"Morot Chayalot Tarbut Toranit" goals:
1. Identification, selection and instruction of religious female soldiers to educate and guide students in the Israeli education system.
2. Direction and pedagogical training of Morot Chayalot throughout their army service.

Partners and contributors:


"Bat-Ami" (Aluma-Emuna) promotes social change, as well as the values of mutuality and social justice, by operating volunteer-based programs of preparation for service, Sherut Leumi (National Service) programs, and post-service guidance programs. "Bat-Ami" programs place an emphasis on contribution, leadership, empowerment and action, while providing an equal opportunity for all high school graduates to serve in Sherut Leumi. Girls and boys, religious and non-religious, Jews and Arabs, olim and native Israelis, at-risk youth and youth with disabilities – all begin adult life from an equal starting point, and become integrated into the heart of Israeli society. "Bat-Ami" is a pioneer in its field, extending Sherut Leumi to additional sectors of Israeli society unable to serve in the army; for them, service in "Bat-Ami" frameworks provides a "jump-start" to adult life and an entry ticket into Israeli society. "Bat-Ami" conducts innovative volunteer programs for youths, offering assistance with enlistment and placement, as well as guidance and empowerment, while identifying areas of strength and utilizing the period of service as a dynamic force encouraging social leadership. The wide range of groups operating today within "Bat-Ami" offer a response to the diverse facets of Israeli society, as well as the challenges therein; together with many partners, we have become one of the primary forces behind change within the Israeli social ethos and perception of volunteering in Sherut Leumi!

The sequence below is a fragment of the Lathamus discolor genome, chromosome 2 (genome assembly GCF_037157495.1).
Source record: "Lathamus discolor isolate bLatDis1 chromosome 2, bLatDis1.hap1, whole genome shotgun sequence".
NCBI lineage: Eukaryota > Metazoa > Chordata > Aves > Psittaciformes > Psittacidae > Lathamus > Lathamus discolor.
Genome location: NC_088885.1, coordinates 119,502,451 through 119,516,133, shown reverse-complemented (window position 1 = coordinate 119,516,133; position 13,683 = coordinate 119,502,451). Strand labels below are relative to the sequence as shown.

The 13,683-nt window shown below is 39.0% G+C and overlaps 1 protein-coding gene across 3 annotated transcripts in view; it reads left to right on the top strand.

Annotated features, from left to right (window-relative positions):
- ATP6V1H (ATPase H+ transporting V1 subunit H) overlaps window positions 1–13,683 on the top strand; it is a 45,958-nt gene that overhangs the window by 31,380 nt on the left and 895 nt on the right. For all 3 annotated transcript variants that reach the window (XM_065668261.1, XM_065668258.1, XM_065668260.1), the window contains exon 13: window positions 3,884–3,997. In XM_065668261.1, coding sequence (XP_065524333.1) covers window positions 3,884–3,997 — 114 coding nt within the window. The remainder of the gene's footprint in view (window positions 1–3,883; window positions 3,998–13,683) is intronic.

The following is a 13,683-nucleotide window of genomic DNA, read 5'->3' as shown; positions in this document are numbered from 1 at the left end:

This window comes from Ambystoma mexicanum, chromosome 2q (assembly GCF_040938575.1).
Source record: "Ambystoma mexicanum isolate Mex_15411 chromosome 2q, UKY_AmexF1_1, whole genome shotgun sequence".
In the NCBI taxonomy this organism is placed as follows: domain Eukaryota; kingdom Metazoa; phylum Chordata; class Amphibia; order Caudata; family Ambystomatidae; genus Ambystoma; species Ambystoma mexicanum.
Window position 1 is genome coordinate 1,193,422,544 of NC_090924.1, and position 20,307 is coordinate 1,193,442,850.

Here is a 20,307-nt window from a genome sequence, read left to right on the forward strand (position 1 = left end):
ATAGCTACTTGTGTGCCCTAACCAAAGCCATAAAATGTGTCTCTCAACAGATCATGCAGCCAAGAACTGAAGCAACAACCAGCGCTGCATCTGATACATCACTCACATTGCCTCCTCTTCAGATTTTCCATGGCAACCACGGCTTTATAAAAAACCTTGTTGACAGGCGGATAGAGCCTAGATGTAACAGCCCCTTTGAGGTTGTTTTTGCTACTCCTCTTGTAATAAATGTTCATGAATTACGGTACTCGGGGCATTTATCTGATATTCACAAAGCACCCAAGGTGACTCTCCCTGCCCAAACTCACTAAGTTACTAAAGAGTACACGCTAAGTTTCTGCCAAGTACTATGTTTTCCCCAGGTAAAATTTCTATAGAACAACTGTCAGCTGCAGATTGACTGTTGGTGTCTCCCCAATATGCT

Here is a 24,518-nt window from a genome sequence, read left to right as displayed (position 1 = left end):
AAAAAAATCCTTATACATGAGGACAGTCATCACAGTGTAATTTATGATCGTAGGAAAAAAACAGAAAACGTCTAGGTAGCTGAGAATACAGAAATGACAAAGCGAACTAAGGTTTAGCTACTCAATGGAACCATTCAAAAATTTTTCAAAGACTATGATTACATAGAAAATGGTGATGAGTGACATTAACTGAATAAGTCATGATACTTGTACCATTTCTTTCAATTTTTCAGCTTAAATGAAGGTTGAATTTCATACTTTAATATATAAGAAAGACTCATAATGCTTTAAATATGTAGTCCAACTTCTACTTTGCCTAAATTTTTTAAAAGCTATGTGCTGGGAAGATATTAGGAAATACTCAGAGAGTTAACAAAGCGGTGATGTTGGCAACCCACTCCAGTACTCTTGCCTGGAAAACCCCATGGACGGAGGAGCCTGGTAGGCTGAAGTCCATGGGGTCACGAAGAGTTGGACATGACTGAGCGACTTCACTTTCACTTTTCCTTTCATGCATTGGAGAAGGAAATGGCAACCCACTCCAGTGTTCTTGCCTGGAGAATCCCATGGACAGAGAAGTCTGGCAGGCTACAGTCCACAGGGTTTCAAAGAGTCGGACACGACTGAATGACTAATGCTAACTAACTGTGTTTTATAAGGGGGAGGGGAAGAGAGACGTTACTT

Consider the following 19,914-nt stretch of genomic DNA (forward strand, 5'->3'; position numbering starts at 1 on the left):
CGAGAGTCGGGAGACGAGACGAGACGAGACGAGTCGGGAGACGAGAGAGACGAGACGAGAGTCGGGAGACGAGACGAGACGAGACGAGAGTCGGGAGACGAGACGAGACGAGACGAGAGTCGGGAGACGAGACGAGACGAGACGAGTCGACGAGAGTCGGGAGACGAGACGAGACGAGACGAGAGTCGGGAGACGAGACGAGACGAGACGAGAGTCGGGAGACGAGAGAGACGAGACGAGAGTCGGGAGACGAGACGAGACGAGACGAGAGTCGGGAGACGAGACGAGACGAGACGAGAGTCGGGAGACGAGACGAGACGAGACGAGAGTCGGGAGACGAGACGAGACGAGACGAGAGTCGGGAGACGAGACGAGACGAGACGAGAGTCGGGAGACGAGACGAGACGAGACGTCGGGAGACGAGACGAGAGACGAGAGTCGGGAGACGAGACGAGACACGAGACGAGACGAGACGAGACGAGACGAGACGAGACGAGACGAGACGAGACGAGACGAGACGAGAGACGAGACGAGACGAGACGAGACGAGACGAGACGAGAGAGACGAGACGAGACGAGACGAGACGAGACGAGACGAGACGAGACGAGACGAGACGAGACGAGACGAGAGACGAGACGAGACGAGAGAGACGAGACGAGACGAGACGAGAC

Unique "Bat-Ami" programs:
 - 30 Sherut Leumi centers incorporating approximately 500 volunteers
 - 4 preparatory programs for members of the Ethiopian community, providing an opportunity to complete or improve bagruyot (matriculation exams) and attend educational programs on the topics of personal empowerment and community leadership
 - 300 special-needs Sherut Leumi volunteers
 - 220 at-risk teenagers integrated into Sherut Leumi, accompanied by professional and personal guidance

Partners and contributors:




Aluma programs for young adults provide accompaniment and guidance for young men and women between the ages of 20 and 30, as they make the transition the world of higher education and employment. "Aluma for Young Adults" offers individual counselling pertaining to academic tracks and scholarships, courses to improve hard and soft skills, seminars, conferences and exhibitions. Activities are conducted in cities and towns, as well as institutions of higher education. Aluma encourages every young adult in Israel to join centers of contribution, action and influence, while maintaining his or her personal values and singular ways of life.